The transfer case was next on the list of things to do. With the new springs in place, we had a couple extra inches of clearance under the vehicle to play with while doing the transfer case swap. Alan and I felt confident that we could do this in a couple of hours, which as it turned out, was correct.
First on the plate was to remove the four nuts holding the tranny mount to the skid plate. After that, we wrestled a jack stand into place to support tranny while we unbolted the 6 bolts holding the skid plate to the frame. We had the floor jack positioned under the skid plate which made it very easy to lower down and roll out of the way.
After the skid plate was out of the way, I started on the front
drive shaft. Because we wanted the maximum room available, I removed the
u-joint straps at the axle end too, although this would not have been
necessary. The four bolts holding the t-case end of the drive shaft in
place were removed and the drive shaft was moved out of the way. We also
removed the u-bolts from the D44 yoke and freed up that end of the rear drive
shaft as well. I snagged a bungie cord from the back of the TJ and tied
the rear drive shaft up out of harms way. Since neither Alan nor I wanted
this thing to drop down onto our brain cage, I made sure it was secured
well. We could have removed the t-case end of the rear drive shaft but at
the time, I didn't feel like messing with it.
Next to be disconnected from the t-case was the vent hose, 4WD
switch wiring harness, speedometer wiring harness, and the 4WD shift
linkage. The t-case end of the linkage is a press fit into a little
plastic socket. I was able to pop it out with the aid of a big screw
driver (acting as a miniature pry bar) as evidenced in the above picture.
Move it up out of the way as it has a nasty habit of hanging down right where
you probably want to have you head (at least I did anyways).
Here is a shot of the t-case with out the skid plate under it. You can see the disconnected speedometer wiring harness. With the front drive shaft out of the way, Alan and I had pretty good room under the vehicle.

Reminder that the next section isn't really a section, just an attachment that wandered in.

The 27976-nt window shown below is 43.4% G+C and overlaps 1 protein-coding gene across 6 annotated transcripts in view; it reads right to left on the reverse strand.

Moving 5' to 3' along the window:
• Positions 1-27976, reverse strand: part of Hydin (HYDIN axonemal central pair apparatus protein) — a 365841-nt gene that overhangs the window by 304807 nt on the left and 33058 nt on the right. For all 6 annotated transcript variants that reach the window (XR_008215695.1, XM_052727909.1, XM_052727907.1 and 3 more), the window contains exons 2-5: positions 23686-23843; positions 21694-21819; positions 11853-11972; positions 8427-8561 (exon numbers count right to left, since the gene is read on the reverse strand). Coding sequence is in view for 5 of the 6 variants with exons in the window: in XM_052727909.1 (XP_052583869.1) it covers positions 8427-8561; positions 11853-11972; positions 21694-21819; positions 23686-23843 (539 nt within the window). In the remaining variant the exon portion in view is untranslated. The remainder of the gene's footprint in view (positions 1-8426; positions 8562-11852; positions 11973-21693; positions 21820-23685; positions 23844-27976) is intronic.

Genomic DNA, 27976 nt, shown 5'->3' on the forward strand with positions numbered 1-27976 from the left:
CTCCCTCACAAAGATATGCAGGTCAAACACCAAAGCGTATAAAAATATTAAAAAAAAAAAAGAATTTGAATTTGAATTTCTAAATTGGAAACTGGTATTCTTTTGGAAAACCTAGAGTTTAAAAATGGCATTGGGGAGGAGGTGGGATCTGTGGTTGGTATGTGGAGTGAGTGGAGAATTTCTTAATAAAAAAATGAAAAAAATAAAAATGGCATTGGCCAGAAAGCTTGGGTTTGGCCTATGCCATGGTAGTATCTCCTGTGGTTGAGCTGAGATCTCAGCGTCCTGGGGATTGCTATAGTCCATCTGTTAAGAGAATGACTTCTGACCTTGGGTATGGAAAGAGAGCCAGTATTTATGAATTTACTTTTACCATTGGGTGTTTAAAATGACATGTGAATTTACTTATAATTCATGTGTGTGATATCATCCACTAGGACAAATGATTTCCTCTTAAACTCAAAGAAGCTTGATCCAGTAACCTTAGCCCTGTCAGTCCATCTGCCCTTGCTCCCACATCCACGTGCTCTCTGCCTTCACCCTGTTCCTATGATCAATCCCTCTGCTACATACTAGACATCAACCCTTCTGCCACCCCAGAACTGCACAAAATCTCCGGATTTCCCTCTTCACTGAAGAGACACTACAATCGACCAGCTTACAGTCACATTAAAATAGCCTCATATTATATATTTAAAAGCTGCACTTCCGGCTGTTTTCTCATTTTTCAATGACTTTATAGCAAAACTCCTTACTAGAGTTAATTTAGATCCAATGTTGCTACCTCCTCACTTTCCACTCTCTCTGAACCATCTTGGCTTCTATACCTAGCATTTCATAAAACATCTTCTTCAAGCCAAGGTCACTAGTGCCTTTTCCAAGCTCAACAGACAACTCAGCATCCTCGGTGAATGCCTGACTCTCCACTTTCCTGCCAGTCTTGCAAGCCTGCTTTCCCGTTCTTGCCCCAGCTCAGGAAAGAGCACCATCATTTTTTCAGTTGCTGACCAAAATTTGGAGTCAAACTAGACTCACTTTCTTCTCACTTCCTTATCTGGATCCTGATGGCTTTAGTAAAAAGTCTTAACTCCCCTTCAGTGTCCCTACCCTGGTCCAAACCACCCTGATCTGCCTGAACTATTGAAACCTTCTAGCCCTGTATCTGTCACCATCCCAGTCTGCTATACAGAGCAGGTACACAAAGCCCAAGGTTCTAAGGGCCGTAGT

OK....we were almost down to the last few nuts and bolts by
now. I decided to pull the tranny mount bracket from the bottom of the
transmission, as shown in the picture above. I thought one of the
t-case-to-tranny mounting bolts was under there, but I was wrong. As it
turned out, no harm, no foul. I was able to give the rubber mount a good
once over to ensure it was not tearing or cracking. I had heard on JU that
a few folks had been experiencing a broken tranny mount and the results were
never good. Mine looked to be in good shape and it was returned to service
after we swapped out the t-case.
With everything out of the way, we pulled the nuts off the six
studs that hold the t-case to the rear of the tranny. Once the nuts were
off, we started to jiggle the pull on the t-case and watched the gap
widen. When we had slid the t-case rearward about 3/4" of an inch,
Alan and I both got a shoulder directly under either side of the t-case.
We gave a might grunt and the t-case input shaft uncoupled from the tranny.
Just as we were lowering it to the ground, about a pint of Redline MT-90 decided
to run out of the tranny's output shaft and right onto Alan's head. There
was a mad scramble to get the t-case safely onto the ground, without sacrificing
any fingers, and for Alan to get out from under the spewing stream of synthetic
With the t-case safely on the ground, we slid it out from under the Jeep. I got Alan a handful of paper towels and a towel. While he proceeded to remove the gear oil from his hair, I removed the 4WD switch and the speedometer housing (two items above circled in red) from the t-case since these have to be transplanted to the 4:1 equipped unit that we were installing.
More of Round #2
4x4 Off-Road Homestead Firearms RC Models